4. Determine If You Will Qualify for Financial Aid
Understand if your family will qualify for financial aid and understand how this relates to the generosity of the colleges you are considering. It is important to consider financial aid into the college search, and this includes whether a school provides merit funds.
5. Consider Your Personality
What kind of “personality” do you want the college you are attending to have? Are you more liberal or conservative? Are you an outdoorsy kind of person or someone who prefers to stay indoors? Are you adventurous? Do you prefer an academically rigorous environment? Are you creative, unconventional, risk taking, more traditional and/or more cosmopolitan? You want to be able to find a college with activities and a student body that fits what you are looking for.
Other Criteria to Look At
• Distance from Home – Do you want to be a car ride from home, 4-6 hours, or will taking a plane to and from college be OK with you?
• Climate – Do you prefer warmer weather or are you a skier and/or love the outdoors?
• Type of area – Do you want to be surrounded by the city and have that be your campus or would you like a sprawling green quad? Do you want to be sure to have a town that is accessible or is being in a more rural area OK with you?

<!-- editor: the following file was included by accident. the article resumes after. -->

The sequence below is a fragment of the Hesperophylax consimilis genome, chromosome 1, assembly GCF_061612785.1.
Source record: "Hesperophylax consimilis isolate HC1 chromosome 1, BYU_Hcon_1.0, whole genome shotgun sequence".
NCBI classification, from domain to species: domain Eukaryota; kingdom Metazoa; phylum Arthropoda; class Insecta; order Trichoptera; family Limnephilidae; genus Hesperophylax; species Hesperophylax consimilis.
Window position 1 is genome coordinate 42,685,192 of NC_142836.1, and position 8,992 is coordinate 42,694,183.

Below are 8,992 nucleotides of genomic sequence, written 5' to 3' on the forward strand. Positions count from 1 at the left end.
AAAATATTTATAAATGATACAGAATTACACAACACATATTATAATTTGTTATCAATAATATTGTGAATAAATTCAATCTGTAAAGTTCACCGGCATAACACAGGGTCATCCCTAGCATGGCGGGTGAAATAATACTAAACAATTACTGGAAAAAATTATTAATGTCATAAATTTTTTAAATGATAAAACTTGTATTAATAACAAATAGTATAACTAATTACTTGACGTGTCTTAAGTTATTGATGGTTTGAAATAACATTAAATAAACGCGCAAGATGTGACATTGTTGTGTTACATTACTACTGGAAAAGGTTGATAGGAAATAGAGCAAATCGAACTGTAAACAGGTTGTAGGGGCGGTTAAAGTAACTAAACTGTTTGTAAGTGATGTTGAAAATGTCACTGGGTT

• Transportation – Do you want to be near a train or airport for when you will be traveling to and from home?
• Size of School/Number of Students – Do you crave being at a school where you are surrounded by 30,000+ students where you are a bus ride from one part of campus to another or is a smaller, more intimate environment better for you?
• Class Sizes – Do you want a school where you will get to know your professors for all of your classes or is being in a 700 student lecture hall OK with you? How do you learn best?
• Professors vs. Teaching Assistants (TA’s) – Do you want professors to be teaching all of your classes or are you OK with TA’s teaching some of your classes?
• Course Availability – How difficult is it to register for the courses you need?
• Quality of Professors – Are the professors predominantly doing research or are they there to teach the students?
• Academic Support – What kind of academic support will you need and if any, does the college provide such support?
• 4-Year and 6-Year Graduation Rate